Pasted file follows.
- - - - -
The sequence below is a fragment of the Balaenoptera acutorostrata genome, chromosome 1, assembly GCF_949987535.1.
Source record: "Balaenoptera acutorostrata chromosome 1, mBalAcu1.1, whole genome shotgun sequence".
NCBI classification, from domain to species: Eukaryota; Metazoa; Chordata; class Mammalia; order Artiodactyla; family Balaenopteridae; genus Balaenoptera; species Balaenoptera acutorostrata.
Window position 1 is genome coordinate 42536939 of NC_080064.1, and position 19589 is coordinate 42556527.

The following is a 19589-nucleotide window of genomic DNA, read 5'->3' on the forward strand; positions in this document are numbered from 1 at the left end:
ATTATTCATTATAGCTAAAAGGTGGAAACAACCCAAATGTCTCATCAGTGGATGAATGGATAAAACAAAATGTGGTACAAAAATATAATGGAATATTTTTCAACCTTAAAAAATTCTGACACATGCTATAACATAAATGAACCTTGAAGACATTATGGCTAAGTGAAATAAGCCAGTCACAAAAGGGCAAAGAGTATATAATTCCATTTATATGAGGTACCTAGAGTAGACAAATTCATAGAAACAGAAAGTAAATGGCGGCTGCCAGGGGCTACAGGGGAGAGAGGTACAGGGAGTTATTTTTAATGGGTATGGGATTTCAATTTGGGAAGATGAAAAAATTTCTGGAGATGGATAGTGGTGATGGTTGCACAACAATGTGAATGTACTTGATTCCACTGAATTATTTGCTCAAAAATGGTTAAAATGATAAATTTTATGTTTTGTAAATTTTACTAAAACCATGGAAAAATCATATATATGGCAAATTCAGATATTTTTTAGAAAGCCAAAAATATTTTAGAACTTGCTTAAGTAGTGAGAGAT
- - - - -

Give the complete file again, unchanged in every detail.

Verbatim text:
The sequence below is a fragment of the Balaenoptera acutorostrata genome, chromosome 1, assembly GCF_949987535.1.
Source record: "Balaenoptera acutorostrata chromosome 1, mBalAcu1.1, whole genome shotgun sequence".
NCBI classification, from domain to species: Eukaryota; Metazoa; Chordata; class Mammalia; order Artiodactyla; family Balaenopteridae; genus Balaenoptera; species Balaenoptera acutorostrata.
Window position 1 is genome coordinate 42536939 of NC_080064.1, and position 19589 is coordinate 42556527.

The following is a 19589-nucleotide window of genomic DNA, read 5'->3' on the forward strand; positions in this document are numbered from 1 at the left end:
ATTATTCATTATAGCTAAAAGGTGGAAACAACCCAAATGTCTCATCAGTGGATGAATGGATAAAACAAAATGTGGTACAAAAATATAATGGAATATTTTTCAACCTTAAAAAATTCTGACACATGCTATAACATAAATGAACCTTGAAGACATTATGGCTAAGTGAAATAAGCCAGTCACAAAAGGGCAAAGAGTATATAATTCCATTTATATGAGGTACCTAGAGTAGACAAATTCATAGAAACAGAAAGTAAATGGCGGCTGCCAGGGGCTACAGGGGAGAGAGGTACAGGGAGTTATTTTTAATGGGTATGGGATTTCAATTTGGGAAGATGAAAAAATTTCTGGAGATGGATAGTGGTGATGGTTGCACAACAATGTGAATGTACTTGATTCCACTGAATTATTTGCTCAAAAATGGTTAAAATGATAAATTTTATGTTTTGTAAATTTTACTAAAACCATGGAAAAATCATATATATGGCAAATTCAGATATTTTTTAGAAAGCCAAAAATATTTTAGAACTTGCTTAAGTAGTGAGAGAT